A new underwater monitoring platform has been deployed to capture environmental data from the Bay of Fundy.
FAST-3 is the third sensor platform built and deployed by the Fundy Ocean Research Center for Energy (FORCE) in the Minas Passage.
“FORCE was created to explore whether in-stream tidal energy can be a safe, viable alternative to fossil fuel use, and help protect our ecosystem from the long term impacts of climate change,” said FORCE general manager Tony Wright. “As a part of this exploration, it’s critical that each turbine technology demonstrates it can co-exist with other uses of the Bay.”
FAST-3 includes a suite of sensors to gather data on fish presence and behaviour, including an acoustic zooplankton and fish profiler and an autonomous scientific echo sounder, FORCE noted.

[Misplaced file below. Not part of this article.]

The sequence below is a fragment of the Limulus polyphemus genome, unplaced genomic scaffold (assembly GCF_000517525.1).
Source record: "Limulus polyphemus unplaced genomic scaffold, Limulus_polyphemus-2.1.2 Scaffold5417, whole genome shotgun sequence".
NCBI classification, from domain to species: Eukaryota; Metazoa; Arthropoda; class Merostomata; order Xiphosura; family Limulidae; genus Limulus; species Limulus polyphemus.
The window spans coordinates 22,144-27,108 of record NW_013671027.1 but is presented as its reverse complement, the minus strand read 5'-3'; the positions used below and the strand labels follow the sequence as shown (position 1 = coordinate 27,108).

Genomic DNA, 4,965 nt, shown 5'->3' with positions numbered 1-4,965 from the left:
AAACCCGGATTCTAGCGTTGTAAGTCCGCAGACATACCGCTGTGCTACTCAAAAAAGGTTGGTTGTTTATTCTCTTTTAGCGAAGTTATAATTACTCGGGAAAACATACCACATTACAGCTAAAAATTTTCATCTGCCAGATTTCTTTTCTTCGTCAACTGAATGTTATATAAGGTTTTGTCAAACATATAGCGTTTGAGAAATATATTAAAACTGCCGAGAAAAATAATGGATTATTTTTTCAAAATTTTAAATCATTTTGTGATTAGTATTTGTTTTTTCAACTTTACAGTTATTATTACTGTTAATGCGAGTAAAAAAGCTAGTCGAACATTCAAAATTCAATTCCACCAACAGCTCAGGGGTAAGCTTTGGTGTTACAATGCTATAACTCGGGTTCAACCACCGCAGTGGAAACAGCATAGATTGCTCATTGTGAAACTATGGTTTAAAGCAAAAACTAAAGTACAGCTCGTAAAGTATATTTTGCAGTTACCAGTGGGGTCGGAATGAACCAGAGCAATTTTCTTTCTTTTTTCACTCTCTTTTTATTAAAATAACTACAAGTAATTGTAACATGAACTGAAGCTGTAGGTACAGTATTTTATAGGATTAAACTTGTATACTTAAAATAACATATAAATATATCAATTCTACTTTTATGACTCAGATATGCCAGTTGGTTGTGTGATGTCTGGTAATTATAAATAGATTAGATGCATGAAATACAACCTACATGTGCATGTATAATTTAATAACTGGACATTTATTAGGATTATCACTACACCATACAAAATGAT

“This platform will help us continue to enhance our marine life monitoring program,” said Wright. “While international research indicates fish and marine mammals generally avoid in-stream tidal turbines, we need to test those findings here in the Minas Passage, with the best tools available.”
Results from the current FAST-3 deployment will help FORCE identify the best sensor settings and operating schedule for future data collection at the FORCE demonstration site.
Dr. Haley Viehman, a post-doctoral fellow at Acadia University, will be analyzing the data upon retrieval.
“I’ll be examining how fish use the water column, and how their densities and depths vary with respect to time of day, tidal stage, and current speed,” said Dr. Viehman. “Understanding when fish are present, and how fish are spread out in the water column, will help us assess the potential for interaction with an in-stream tidal turbine at this location.”